On or about the 13th July, 2013, the client underwent a colonoscopy procedure at the Hospital. He was subsequently advised by the Hospital that his bowel was free from any cancerous growth and was clear of any malignancy.
In September and October, 2014, apparently two diagnoses of bowel cancer were made in patients that had previously been screened at the Hospital and classed as negative for the disease. Consequently, the Health Service Executive instituted a review of certain colonoscopies undertaken at the Hospital by a particular consultant over a given period. In early 2015 a decision was taken by the Bowel Screen Programme that all patients who had undergone colonoscopy under the care of that particular consultant should be recalled for further screening. The client was included in this group.
On the 23rd May, 2015, the client underwent a further colonoscopy at another hospital. On this occasion, a neoplasm and polyp were identified in the distal transverse colon and a biopsy of both was taken for review. A histology report dated the 27th May, 2015 revealed adenocarcinoma in the neoplasm and high grade dysplasia and carcinoma in the polyp.
On the 24th June, 2015, he underwent a major surgical operation involving bowel resection under the care and management of the Hospital. The operation was to eradicate the cancer disease.
On the 23rd July, 2015, he attended a meeting arranged by staff at the offending Hospital. He was advised that on the balance of probabilities, the cancerous cells had been present when he underwent a colonoscopy in 2013.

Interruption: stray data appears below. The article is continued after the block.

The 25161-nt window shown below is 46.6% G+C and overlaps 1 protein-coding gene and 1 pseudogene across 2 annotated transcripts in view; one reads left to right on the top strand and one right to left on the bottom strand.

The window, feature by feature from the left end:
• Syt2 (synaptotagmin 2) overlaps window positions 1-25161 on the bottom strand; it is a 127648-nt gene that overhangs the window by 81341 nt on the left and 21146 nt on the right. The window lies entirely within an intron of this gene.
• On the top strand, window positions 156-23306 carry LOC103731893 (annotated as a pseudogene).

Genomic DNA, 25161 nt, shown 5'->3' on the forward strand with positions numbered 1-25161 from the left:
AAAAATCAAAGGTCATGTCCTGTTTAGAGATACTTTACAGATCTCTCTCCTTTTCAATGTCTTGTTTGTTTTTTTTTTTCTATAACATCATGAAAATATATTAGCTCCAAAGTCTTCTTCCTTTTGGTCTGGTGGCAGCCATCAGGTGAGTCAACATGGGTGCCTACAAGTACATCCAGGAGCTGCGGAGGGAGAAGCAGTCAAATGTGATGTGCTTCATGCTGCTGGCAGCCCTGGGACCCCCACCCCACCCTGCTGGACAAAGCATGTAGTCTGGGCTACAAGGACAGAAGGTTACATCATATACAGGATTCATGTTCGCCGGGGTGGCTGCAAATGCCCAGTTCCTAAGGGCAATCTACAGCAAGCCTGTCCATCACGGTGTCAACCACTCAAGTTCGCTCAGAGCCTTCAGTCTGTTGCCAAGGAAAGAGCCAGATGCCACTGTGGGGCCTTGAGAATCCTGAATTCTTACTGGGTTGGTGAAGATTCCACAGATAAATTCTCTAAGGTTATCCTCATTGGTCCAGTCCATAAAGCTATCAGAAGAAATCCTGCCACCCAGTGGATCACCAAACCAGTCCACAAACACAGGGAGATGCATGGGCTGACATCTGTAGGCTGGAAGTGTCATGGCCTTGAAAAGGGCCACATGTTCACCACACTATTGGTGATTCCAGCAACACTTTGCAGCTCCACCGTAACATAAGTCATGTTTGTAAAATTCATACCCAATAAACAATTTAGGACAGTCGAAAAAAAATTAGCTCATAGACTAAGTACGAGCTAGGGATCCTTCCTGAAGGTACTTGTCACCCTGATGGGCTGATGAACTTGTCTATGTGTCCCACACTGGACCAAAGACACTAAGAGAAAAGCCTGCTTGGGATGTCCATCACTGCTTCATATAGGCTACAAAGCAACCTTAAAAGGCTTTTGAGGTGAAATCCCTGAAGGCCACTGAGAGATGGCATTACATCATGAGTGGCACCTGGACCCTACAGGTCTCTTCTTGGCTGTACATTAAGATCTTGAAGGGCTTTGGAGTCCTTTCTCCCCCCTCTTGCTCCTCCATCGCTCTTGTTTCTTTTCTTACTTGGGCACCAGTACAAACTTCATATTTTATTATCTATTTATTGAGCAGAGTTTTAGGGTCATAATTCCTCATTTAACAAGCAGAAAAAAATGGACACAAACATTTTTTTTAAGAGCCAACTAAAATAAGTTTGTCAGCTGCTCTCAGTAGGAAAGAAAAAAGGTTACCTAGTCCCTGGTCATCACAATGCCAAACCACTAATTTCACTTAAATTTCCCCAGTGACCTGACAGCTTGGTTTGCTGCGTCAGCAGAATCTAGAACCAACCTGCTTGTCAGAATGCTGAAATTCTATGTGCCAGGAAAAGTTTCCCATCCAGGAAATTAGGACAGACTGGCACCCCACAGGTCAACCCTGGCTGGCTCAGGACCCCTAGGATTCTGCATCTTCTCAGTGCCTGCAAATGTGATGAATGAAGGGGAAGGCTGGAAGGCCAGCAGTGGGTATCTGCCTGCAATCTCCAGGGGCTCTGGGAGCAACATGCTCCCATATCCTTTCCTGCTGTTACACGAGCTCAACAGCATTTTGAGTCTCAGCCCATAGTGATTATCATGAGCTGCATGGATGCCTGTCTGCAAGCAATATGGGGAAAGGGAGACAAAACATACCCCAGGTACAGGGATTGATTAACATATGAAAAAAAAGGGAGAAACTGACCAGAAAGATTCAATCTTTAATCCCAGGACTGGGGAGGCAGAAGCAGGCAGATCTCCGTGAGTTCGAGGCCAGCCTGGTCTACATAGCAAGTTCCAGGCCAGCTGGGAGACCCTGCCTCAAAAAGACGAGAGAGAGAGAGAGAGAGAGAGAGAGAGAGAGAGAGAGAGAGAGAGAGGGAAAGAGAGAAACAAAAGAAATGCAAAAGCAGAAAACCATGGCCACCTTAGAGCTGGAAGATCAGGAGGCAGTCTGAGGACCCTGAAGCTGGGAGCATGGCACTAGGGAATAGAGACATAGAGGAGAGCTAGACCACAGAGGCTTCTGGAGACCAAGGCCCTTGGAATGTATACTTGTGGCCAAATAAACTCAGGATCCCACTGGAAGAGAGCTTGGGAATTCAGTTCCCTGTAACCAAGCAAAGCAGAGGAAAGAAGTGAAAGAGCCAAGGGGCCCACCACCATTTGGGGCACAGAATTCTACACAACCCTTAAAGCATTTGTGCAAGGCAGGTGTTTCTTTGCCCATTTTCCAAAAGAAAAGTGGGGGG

He was later provided with a copy of the report into the standard of care provided to him by the Hospital, in particular relating to the quality of the original colonoscopy. There it was recorded that the care provided was substandard and that there had been a failure to respond to early warnings about the inadequacy of the colonoscopies being carried out by the consultant involved.
The H.S.E. in their Defence admitted the allegations that the colonoscopy in July 2013 was not carried out properly. However, they did allege that any delay in diagnosis had no bearing on the client’s ultimate outcome. In addition, the H.S.E. allege in their Defence that the claim itself is statute barred, given that the client did not instruct his Solicitor within the time laid down by Statute.
The case settled for a substantial sum plus legal costs.